This is a good time for Netflix. It's also the only time for Netflix. It's one of those Saturdays in New Orleans that arrive only in late summer, when the clouds are dark and heavy and it's almost too hot to rain. Before he flies to Los Angeles to begin a tour with no end in sight, Benjamin Booker is indoors and catching up with his queue. After tomorrow, there are no weekends.
"We were on the road for a few weeks. We just got back for a few days," he says. "To be honest, dude, I don't know the full schedule. It's hard to keep track of where you're going to be and when."
This is a new routine for the 25-year-old singer-songwriter, whose spring from candlelit acoustic gigs upstairs at Mimi's in the Marigny to Jack White's opening act took less than two years. He also landed a record deal with ATO Records and appeared on the Late Show With David Letterman and Conan, while Rolling Stone and Spin have declared him a best new artist — all before his debut album even was released. The self-titled album is out Aug. 19.
"Everything that happened has been a first," Booker says. "It's too many firsts at one time. There's no time to think about it or worry about what's happening or be scared too much, because you have to do it."
Booker grew up in a military family in Virginia Beach, Virginia. After his dad retired from the Navy, the family moved to Florida, where Booker lived for 12 years. He was a self-described skate kid, and he discovered punk rock at Tampa's Transitions Art Gallery, a warehouse space attached to the Skatepark of Tampa.
"A bunch of kids from my school in punk bands would play there regularly," Booker says. "I tried to go as much as I could. It wasn't difficult to find at all. It seemed like everybody I knew was going there all the time, either playing or watching shows or hanging out."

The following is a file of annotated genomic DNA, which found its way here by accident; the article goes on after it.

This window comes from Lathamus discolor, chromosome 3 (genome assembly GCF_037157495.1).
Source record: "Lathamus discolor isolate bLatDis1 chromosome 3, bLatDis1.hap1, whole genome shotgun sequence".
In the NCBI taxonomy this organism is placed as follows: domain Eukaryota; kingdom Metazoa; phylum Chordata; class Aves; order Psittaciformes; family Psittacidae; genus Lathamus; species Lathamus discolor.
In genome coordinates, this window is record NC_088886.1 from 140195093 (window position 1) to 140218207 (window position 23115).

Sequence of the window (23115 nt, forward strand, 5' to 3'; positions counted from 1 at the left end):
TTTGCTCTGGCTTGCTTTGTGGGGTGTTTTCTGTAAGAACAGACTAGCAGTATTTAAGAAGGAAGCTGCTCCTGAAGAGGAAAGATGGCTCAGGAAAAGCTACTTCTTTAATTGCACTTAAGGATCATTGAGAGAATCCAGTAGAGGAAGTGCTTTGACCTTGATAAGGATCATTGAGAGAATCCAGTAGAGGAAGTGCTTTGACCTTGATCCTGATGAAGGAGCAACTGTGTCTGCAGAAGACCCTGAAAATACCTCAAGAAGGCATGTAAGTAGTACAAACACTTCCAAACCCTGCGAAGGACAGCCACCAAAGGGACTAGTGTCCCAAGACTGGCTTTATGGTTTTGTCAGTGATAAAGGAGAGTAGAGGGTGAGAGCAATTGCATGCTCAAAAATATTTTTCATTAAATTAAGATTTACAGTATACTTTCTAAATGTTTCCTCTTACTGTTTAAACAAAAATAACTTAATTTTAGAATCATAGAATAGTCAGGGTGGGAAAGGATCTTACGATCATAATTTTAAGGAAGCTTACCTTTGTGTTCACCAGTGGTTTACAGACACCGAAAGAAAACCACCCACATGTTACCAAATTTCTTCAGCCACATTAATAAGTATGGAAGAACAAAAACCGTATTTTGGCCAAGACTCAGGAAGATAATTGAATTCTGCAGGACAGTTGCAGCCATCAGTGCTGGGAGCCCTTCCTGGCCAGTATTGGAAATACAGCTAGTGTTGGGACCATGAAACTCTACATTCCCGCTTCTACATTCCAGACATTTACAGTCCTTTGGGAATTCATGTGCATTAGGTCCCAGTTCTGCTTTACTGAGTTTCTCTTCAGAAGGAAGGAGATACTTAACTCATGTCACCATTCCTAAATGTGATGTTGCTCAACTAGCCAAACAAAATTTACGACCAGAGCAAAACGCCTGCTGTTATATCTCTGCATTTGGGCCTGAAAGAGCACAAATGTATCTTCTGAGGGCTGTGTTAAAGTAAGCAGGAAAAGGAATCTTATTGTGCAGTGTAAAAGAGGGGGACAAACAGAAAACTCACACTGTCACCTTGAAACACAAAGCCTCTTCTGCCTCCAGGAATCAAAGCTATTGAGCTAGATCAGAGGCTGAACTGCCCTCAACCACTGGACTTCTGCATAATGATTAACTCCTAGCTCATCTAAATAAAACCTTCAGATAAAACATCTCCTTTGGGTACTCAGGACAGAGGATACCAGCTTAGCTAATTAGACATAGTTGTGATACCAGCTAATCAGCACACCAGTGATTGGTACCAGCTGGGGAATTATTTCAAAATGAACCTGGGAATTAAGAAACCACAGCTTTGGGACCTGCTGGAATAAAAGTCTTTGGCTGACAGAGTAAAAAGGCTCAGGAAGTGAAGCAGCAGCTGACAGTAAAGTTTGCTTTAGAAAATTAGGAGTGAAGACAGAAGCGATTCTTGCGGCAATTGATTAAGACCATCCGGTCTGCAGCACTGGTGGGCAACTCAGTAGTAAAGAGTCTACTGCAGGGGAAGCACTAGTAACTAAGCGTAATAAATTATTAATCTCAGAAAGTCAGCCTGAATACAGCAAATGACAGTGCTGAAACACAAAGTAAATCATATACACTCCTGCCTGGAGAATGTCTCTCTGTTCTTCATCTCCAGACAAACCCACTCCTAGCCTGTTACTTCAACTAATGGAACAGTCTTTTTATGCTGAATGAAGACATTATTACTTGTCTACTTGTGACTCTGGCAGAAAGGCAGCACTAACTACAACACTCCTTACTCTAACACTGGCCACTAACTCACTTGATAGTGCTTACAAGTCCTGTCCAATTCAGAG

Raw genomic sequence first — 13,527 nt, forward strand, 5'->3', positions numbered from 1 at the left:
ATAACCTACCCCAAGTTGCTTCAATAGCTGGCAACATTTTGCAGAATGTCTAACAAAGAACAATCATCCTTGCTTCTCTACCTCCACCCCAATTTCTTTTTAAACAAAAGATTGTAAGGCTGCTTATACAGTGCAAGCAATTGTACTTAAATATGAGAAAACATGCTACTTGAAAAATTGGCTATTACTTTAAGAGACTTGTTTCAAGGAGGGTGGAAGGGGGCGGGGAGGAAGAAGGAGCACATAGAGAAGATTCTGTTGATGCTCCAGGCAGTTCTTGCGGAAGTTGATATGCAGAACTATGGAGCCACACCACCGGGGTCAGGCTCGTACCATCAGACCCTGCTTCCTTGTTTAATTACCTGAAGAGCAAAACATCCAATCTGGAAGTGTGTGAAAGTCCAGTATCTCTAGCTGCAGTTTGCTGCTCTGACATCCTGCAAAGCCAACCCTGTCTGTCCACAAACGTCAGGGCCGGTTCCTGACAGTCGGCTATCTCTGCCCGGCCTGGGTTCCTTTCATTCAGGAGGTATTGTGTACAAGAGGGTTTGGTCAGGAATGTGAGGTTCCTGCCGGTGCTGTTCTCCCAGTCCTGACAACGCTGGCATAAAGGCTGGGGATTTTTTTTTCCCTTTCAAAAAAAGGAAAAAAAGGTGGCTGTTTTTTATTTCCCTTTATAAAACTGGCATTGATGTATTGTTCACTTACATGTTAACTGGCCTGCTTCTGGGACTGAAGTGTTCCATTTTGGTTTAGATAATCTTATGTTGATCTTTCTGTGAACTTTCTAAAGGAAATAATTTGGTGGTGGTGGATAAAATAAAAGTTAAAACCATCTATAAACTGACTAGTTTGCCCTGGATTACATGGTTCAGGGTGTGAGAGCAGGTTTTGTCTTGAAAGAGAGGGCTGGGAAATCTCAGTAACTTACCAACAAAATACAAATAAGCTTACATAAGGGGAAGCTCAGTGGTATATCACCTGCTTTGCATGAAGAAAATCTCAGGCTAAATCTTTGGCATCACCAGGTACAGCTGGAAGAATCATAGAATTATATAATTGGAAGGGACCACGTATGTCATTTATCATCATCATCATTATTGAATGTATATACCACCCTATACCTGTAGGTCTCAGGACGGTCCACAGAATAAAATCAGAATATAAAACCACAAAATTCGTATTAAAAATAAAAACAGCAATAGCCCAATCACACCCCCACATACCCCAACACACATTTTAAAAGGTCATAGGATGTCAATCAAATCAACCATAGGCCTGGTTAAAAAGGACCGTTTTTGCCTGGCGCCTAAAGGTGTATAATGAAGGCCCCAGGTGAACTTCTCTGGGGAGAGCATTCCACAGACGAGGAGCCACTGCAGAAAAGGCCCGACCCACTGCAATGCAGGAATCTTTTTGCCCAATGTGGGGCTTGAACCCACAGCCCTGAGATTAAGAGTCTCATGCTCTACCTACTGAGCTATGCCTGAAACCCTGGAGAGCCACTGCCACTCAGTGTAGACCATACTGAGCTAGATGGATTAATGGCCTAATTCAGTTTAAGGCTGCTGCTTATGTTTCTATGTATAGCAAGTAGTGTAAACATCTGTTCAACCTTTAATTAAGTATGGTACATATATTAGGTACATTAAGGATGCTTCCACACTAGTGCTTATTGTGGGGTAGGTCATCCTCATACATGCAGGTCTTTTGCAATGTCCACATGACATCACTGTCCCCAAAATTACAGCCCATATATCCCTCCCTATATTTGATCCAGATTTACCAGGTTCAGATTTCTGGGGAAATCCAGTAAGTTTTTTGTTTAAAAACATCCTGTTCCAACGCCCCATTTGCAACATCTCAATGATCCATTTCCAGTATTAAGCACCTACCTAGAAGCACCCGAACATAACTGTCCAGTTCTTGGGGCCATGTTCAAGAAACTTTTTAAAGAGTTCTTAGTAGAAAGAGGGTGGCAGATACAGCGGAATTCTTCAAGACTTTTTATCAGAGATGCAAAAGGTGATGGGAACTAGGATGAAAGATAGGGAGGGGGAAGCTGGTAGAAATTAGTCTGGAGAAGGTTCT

When he was 14, Booker received a guitar for Christmas.
"I liked playing, I just didn't feel confident enough to take it out and play in front of people," he says. "I was just making stuff up and learning other people's songs and just learning to play guitar. I didn't really write any songs. When I was 19 I wrote the words to a couple songs, and maybe had parts of songs. I just never felt an urge to write."
In 2012, Booker finished college at the University of Florida in Gainesville, where punk fans have carved a scene severed from the college town. Gainesville is home to No Idea Records and its annual punk festival The Fest, when the crustiest, sweatiest bands take over while the town empties out during the Halloween weekend football game between the University of Florida and the University of Georgia. ("It's fun, but it's a little out of control," Booker says.) Booker was looking for work. He was tired of restaurant jobs and was hoping for a ticket out of town. He found a job at the nonprofit organization HandsOn New Orleans.
"I was like, 'Yes, I really need to get out of Florida.' New Orleans was in the South, wasn't too far away from friends and family, so I thought, 'Oh, maybe I'll try that,'" he says. "It was a huge crash course in the city. The nature of the job was going to police meetings, City Hall meetings, meetings in schools, working on community gardens, running around town and meeting a bunch of people — seeing all these parts of the city and how they work together. It was hard to just do that and leave."
At HandsOn, Booker kept the radio dialed to WWOZ-FM, his library of a previously unheard, undiscovered world of blues, R&B and rock 'n' roll.
"The stuff they play on WWOZ is the stuff you would never hear anywhere else," he says. "In Florida it's usually local, regional one-hit wonders. Hearing that kind of stuff, combined with punk, it's like, 'Oh, this makes so much sense. I should do this.'"